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I Think I Can: Jupiter in Virgo & Self-Efficacy

“I think I can, I think I can,” said The Little Engine That Could. This sweet sentiment about the power of believing in yourself gets a storybook train up a hill. A happy ending in a children’s book is one thing, but how does it measure up in real life? Can believing we will be successful actually assist in creating that success?

Self-efficacy is an idea researched and championed by psychologist Albert Bandura, and is defined as the extent to which a person believes in their own competence. A simplified version of this might be the saying “If you think you can or you think you can’t, you’re right.”

Jupiter and Self-Efficacy Beliefs
In astrology, Jupiter is the cosmic YES. Jupiter deals in the currencies of hope, faith, optimism, enthusiasm, potential, expansion, and confidence. When we take a risk in hopes that it will lead to good things that we can only visualize, we call on Jupiter. Jupiter is the planet of luck, but it’s not always passive. Lucky people simply say yes to the Universe’s nudges more often. They open the door when opportunity knocks.

Jupiter’s location in our own chart can reveal some natural talents and even the ways in which we underestimate what we’re really capable of; it reveals how and where we need to say yes to ourselves and the Universe more often. Yes doesn’t always sound like “yes!” Sometimes it sounds like “maybe I can do this” or “what if?”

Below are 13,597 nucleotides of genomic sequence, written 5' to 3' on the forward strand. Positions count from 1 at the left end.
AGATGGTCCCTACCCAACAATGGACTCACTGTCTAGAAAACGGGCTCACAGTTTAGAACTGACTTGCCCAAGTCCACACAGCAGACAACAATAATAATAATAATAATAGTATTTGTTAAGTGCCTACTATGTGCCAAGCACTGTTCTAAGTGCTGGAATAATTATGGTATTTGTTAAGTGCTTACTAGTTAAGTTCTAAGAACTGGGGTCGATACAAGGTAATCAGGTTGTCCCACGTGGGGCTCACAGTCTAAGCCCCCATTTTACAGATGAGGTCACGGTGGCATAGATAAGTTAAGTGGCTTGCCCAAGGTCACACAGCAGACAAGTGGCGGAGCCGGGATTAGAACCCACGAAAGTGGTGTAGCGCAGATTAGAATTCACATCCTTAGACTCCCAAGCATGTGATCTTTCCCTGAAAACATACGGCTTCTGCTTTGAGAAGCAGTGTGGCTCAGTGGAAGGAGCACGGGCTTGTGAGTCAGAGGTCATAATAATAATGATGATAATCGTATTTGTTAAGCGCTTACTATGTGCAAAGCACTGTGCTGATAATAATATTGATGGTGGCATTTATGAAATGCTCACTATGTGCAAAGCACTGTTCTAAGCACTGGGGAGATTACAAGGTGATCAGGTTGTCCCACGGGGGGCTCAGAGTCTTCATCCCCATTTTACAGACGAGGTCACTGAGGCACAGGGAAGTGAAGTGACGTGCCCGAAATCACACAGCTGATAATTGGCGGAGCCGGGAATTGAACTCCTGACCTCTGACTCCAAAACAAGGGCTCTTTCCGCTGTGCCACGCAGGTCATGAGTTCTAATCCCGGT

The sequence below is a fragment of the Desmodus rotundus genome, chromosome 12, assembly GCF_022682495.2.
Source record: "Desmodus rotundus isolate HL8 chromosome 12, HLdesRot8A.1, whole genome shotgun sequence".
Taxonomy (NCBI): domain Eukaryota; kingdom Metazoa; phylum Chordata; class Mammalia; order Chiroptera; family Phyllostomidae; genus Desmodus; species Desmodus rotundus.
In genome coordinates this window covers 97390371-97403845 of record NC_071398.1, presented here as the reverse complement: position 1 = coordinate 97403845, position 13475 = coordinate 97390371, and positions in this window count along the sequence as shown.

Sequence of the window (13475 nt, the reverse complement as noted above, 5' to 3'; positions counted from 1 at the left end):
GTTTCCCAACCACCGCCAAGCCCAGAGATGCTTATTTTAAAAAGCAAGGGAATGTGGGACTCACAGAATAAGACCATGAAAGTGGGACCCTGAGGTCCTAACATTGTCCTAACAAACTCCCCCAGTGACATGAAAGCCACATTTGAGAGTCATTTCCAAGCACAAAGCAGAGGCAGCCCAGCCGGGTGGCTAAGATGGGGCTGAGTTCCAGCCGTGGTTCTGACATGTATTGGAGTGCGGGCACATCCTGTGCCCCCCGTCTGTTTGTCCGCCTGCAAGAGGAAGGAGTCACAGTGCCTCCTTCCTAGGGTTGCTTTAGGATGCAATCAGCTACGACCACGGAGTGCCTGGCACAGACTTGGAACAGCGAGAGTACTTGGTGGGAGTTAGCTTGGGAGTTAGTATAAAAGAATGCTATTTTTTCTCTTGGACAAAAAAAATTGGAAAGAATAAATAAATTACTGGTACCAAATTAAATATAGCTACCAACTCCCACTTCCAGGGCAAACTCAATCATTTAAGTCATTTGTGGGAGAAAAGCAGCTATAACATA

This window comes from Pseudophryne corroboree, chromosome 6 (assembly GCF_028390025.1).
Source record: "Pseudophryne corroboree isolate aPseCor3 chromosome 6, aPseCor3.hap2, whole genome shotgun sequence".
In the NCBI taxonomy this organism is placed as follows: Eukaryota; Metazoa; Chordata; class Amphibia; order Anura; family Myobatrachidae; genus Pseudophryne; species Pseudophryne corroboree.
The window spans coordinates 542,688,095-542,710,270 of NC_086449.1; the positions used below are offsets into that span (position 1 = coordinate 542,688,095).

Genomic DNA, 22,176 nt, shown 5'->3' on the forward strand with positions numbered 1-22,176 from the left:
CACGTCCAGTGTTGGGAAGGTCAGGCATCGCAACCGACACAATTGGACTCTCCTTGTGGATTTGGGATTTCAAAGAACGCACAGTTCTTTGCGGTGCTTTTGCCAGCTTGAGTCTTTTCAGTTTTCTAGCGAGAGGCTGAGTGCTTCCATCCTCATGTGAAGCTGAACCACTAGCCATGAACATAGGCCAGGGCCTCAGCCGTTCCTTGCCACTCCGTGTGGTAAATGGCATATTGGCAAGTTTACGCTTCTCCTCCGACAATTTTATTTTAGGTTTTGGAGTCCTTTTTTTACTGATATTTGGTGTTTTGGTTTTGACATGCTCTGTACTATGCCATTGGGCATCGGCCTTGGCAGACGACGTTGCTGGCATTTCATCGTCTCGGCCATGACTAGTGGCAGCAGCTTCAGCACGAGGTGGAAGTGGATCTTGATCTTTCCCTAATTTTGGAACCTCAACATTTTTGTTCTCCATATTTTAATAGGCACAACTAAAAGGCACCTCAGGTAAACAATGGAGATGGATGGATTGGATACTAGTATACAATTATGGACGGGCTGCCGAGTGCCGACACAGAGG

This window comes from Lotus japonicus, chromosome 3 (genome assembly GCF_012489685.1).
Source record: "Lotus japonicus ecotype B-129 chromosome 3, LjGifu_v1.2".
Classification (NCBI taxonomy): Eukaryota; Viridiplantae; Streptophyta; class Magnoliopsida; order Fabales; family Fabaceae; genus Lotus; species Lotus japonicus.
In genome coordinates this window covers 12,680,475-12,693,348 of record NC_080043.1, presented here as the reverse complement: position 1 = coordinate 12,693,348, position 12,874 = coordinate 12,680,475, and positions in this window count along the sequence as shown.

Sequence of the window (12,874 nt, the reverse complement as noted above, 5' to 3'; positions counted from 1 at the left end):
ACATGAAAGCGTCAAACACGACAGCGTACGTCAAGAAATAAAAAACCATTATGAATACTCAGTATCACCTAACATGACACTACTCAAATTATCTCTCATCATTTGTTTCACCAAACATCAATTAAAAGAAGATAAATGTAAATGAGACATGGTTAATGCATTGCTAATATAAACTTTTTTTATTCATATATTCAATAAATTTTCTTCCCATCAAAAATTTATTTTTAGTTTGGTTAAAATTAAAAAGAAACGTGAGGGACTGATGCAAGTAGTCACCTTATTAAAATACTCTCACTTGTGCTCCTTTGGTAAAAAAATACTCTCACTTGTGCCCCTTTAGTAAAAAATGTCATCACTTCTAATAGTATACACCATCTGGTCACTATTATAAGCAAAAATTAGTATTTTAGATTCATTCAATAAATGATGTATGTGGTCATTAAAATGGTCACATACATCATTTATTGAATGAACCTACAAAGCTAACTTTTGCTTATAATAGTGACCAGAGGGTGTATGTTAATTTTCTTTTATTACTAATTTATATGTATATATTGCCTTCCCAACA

The astrological symbolism of the Jupiter principle is reflected in the power of positive self-efficacy beliefs. It turns out, when we think we can succeed, we may actually increase our chances of achieving that success.

How self-efficacy beliefs affect our success
One of the deciding factors in deciding to undertake a task or set a goal is whether or not we think we will succeed. We visualize scenarios in our minds in an effort to try and determine how likely our success is. If we have no hope of success, we won’t commit to something. These visualizations don’t determine whether we will be successful, but they illustrate whether we think we’ll be successful.

Yet, this is a critical step. Our self-efficacy beliefs matter so much because the visualizations we create can stem from our belief in our competence and in turn, our actions or inactions stem from these visualizations. People with high self-efficacy beliefs are more likely to envision successful scenarios whereas people with low self-efficacy beliefs tend to focus on visualizations which emphasize what may go wrong. “What’s the worst that could happen?” we may ask ourselves, and how we answer this question is a measure of self-efficacy.